Meson de Madrid
Excerpt from: The Travels of Winnetou and Shatterhand
While travelling in Mexico, Old Shatterhand takes lodging in the Meson de Madrid, a guesthouse recommended to him by the local ‘escribano’, the village clerk.
… Senorita Felisa brought me a cup, which contained a thick, brown substance, and bade me to enjoy my food. When the host did likewise, I quite logically deduced that I was supposed to consume the drink. I therefore put the cup to my lips and tasted its contents, tasted again, and repeated the tasting until my tongue told me that I was dealing with a mixture of water, molasses and burned flour.
“What is this?” I asked.
Senorita Felisa clapped her hands together above her head and said:
“Is that possible, senor? Have you ever drunk chocolate?”
“Chocolate?” I asked, whereby my face might have attained a not very intelligent expression.
“Yes, I’ve often drunk chocolate.”
“Well, then, that’s what this is!”
“Chocolate? Really? I wouldn’t have thought that!”
“Is that so?” the very pleased host nodded to me. “Indeed, my chocolate is famous far and wide. Who knows what you were drinking in other places. Mine, however, is so genuine, so unique that every first-time visitor in my establishment is astonished and refuses to believe that it is chocolate. And from this you ought to realize that everything in my house is excellent.”
Secretly, I was of a different opinion, but didn’t deem it necessary to tell him; instead, I enquired:
“What will you serve me for dinner, Don Geronimo?”
“Dinner?” He sat up straight and looked surprised. While pointing at the cup he explained: “There it is; that’s it!”
“Ah, so! What will you serve for breakfast?”
“A cup of my unsurpassable chocolate.”
“And for lunch?”
“Another cup of the same. That’s the best there is.”
“What if someone wishes to have bread, meat, or other such things?”
“They’ll have to go to the baker and the butcher.”
“Then tell me whether you have wine. Chocolate doesn’t help with thirst.”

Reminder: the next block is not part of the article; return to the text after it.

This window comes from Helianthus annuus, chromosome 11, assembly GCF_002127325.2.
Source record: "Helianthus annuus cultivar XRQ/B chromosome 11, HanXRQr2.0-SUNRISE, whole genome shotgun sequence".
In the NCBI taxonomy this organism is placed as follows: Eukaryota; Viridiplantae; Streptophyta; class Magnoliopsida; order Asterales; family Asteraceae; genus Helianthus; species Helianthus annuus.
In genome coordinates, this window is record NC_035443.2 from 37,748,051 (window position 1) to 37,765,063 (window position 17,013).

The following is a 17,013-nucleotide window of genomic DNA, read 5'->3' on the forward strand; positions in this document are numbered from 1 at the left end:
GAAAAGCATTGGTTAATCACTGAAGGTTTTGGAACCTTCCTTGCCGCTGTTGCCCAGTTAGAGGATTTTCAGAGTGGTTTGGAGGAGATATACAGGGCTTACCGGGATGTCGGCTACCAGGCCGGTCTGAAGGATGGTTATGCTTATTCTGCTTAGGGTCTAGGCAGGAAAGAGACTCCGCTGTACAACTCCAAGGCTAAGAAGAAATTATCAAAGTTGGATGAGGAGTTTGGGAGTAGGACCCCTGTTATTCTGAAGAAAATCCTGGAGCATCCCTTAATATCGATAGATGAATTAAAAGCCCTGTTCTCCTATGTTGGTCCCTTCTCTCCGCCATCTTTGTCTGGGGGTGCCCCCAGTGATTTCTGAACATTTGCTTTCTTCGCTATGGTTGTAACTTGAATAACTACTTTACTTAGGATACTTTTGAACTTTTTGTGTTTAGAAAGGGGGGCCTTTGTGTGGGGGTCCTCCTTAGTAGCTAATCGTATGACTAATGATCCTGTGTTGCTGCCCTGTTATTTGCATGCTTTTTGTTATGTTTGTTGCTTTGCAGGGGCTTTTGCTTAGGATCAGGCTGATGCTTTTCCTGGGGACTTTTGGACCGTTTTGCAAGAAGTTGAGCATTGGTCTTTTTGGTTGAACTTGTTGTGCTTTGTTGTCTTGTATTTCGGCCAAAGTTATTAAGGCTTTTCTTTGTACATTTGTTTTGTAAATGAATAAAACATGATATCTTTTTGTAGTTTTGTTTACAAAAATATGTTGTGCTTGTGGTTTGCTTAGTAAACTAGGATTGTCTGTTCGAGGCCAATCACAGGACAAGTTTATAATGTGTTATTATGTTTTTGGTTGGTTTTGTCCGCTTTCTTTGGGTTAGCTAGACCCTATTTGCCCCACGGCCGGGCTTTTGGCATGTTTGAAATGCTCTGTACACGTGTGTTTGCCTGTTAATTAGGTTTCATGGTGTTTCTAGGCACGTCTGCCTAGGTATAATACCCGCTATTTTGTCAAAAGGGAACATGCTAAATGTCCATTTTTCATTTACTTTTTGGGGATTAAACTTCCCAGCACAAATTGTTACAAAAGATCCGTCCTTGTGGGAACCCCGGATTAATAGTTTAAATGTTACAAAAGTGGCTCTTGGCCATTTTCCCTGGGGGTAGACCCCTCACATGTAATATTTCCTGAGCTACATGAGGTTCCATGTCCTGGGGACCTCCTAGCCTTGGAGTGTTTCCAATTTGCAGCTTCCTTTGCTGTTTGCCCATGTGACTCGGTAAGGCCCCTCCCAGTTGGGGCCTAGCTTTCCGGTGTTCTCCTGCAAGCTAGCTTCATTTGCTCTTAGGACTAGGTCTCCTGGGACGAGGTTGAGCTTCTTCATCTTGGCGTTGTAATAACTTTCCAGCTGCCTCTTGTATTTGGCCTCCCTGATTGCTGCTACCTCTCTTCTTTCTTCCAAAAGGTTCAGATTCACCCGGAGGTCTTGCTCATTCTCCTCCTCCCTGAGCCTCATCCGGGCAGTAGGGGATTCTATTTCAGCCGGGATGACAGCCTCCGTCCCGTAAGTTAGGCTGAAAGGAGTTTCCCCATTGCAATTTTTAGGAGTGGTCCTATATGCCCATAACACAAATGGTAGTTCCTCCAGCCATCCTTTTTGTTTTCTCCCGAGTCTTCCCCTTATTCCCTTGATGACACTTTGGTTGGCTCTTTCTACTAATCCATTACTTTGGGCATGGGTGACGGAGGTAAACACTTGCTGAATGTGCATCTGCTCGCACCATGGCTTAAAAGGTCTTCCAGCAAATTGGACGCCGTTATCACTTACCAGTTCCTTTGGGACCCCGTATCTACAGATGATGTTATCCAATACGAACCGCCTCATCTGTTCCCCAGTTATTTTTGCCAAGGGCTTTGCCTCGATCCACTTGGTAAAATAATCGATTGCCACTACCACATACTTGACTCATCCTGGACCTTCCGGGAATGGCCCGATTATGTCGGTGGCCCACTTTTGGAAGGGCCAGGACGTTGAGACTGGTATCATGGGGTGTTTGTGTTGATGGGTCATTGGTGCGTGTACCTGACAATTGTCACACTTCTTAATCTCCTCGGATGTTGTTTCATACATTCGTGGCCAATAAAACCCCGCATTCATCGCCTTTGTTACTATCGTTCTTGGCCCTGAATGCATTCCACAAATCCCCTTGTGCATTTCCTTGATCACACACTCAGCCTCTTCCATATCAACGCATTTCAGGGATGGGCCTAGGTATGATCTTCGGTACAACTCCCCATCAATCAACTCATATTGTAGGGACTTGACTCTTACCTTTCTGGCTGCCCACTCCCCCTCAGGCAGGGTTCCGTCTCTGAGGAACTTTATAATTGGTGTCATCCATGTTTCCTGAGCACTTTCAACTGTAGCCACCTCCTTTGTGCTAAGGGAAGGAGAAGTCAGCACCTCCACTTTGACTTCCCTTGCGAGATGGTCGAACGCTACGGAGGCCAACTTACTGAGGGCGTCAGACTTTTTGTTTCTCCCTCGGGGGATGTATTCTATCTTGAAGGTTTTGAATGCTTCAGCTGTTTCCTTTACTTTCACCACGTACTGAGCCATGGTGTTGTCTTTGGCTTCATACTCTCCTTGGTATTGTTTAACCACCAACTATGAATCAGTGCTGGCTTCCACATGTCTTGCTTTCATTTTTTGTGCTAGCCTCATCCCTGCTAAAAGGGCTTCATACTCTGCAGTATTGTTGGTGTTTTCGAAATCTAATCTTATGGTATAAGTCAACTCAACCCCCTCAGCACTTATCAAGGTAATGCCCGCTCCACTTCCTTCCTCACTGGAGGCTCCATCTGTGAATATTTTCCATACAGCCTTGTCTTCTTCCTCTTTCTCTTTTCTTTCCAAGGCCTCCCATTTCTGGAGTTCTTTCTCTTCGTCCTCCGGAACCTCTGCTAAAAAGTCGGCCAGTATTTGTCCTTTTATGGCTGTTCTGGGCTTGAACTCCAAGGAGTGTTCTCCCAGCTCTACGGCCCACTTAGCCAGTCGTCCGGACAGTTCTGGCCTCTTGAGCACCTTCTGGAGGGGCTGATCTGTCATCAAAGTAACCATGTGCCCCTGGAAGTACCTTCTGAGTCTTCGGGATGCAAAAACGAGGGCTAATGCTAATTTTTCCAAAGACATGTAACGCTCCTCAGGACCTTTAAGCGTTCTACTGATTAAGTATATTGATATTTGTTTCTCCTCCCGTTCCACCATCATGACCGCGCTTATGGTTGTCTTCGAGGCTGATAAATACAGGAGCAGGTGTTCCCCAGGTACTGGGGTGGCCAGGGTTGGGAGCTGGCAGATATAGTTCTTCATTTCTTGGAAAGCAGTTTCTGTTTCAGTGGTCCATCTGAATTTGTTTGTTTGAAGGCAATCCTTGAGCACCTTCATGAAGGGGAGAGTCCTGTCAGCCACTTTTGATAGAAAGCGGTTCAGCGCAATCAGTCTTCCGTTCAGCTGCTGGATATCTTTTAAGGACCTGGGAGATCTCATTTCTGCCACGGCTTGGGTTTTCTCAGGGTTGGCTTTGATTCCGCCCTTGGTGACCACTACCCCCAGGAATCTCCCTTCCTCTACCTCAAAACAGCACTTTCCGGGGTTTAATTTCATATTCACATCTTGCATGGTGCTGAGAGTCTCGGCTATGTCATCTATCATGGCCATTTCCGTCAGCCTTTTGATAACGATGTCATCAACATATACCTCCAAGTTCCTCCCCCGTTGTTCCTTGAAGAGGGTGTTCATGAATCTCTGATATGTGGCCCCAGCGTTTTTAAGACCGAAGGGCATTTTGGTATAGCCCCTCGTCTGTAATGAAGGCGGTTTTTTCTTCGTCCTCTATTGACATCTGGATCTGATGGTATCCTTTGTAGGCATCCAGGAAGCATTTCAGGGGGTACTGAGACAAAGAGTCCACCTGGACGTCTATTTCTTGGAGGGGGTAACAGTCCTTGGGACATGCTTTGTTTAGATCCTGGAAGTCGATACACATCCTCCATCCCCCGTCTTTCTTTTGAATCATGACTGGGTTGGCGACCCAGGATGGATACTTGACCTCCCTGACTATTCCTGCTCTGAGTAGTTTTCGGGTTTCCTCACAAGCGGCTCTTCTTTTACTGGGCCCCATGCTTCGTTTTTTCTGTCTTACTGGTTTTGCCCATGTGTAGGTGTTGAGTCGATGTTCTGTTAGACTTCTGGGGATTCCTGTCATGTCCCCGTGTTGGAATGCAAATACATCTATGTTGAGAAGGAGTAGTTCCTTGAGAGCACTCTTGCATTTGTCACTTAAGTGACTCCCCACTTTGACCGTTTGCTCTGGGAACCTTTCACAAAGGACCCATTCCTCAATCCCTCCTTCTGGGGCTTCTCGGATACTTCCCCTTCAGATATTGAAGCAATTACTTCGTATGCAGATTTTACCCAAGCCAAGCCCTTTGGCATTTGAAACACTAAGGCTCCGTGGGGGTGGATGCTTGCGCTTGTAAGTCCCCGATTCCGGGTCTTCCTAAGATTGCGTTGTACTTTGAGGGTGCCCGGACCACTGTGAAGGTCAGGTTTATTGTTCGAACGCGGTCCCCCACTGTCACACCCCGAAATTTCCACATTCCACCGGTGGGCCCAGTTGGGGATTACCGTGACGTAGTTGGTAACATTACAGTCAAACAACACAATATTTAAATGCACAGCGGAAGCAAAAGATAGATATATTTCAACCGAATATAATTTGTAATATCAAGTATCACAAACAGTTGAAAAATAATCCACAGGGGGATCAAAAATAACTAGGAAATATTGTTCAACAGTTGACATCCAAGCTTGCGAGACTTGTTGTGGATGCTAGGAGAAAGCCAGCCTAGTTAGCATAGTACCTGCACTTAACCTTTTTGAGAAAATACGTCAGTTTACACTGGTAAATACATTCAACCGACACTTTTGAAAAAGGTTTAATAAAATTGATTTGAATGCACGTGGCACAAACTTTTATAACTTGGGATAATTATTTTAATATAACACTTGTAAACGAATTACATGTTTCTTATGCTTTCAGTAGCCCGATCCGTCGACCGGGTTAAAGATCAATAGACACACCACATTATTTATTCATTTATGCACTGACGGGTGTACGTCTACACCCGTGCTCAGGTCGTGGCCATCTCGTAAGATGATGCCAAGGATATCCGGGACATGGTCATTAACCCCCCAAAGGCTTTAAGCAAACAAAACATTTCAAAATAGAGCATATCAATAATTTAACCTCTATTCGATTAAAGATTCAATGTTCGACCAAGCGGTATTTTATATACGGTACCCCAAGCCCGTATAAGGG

“Oh, I have excellent wine! Would you like a glass?”
“Yes. How much does it cost?”
That would have been about half a taler in German currency. Don Geronimo honoured me by fetching the wine personally; however, he handed it to his daughter, instead of me. Senorita Felisa drank half the contents without batting an eyelid, and then gave it to me with a sweet smile. I took a small sip, which resulted in an immediate coughing fit. The ‘wine’ was purest poison, no less than sulphuric acid.
“You must drink it slowly, slowly!” my host warned me. “My wine is far too strong for you; it is brewed from the most delicate grapes.”
“Yes, Don Geronimo, it is indeed too strong for me,” I coughed. “Allow me to visit the baker and the butcher!”
“Won’t you finish your glass?” the senorita asked.
“No. Unfortunately, I must consider my health.”
Hence she lifted the glass to her rose lips, emptied it without as much as a flinch, and then bade me in a familiar tone:
“When you get to the baker and the butcher, please bring something back, senor. Noble and attentive guests always do this.”
Not bad! I was paying the equivalent of four and a half mark, in return for three cups of water flavoured with flour and molasses, some space in a hammock, which was most likely very populated, and, to top it all off, supplying host and family with provisions! Meson de Madrid! The best hotel in town! Oh, escribano, escribano, no offence to your good advice, and your recommendation of the establishment, but I shall look around some more!
I left without divulging my disloyal intentions, and then spent two full hours looking for better accommodation. In the end, I was convinced that the town clerk had been right all along, because compared to the caves that I saw, the Meson de Madrid was a veritable palace. I therefore spent one peso for some meat, which, between you and me, had a considerable haut gout about it, purchased a number of tortillas, which are eaten in those regions in place of European breads, and was consequently greeted with great respect when I returned to the hotel. Dear Felisa immediately relieved me of everything, without much fuss, and then lit the fire in the hearth to roast the meat. The three boys took possession of the tortillas, which they crunched between their teeth like bones, and Donna Elvira sat up in her hammock because the aroma of the roasting meat, which had begun to permeate the room, had woken her. Unfortunately, I was unable to recognize her face, because the only lamp in the house was placed at the distant table where I had taken a seat. The host joined me in a friendly manner, pushed the domino tiles across the table to me and said:
“Let’s have another few games until we eat, senor. There is nothing else to do anyway.”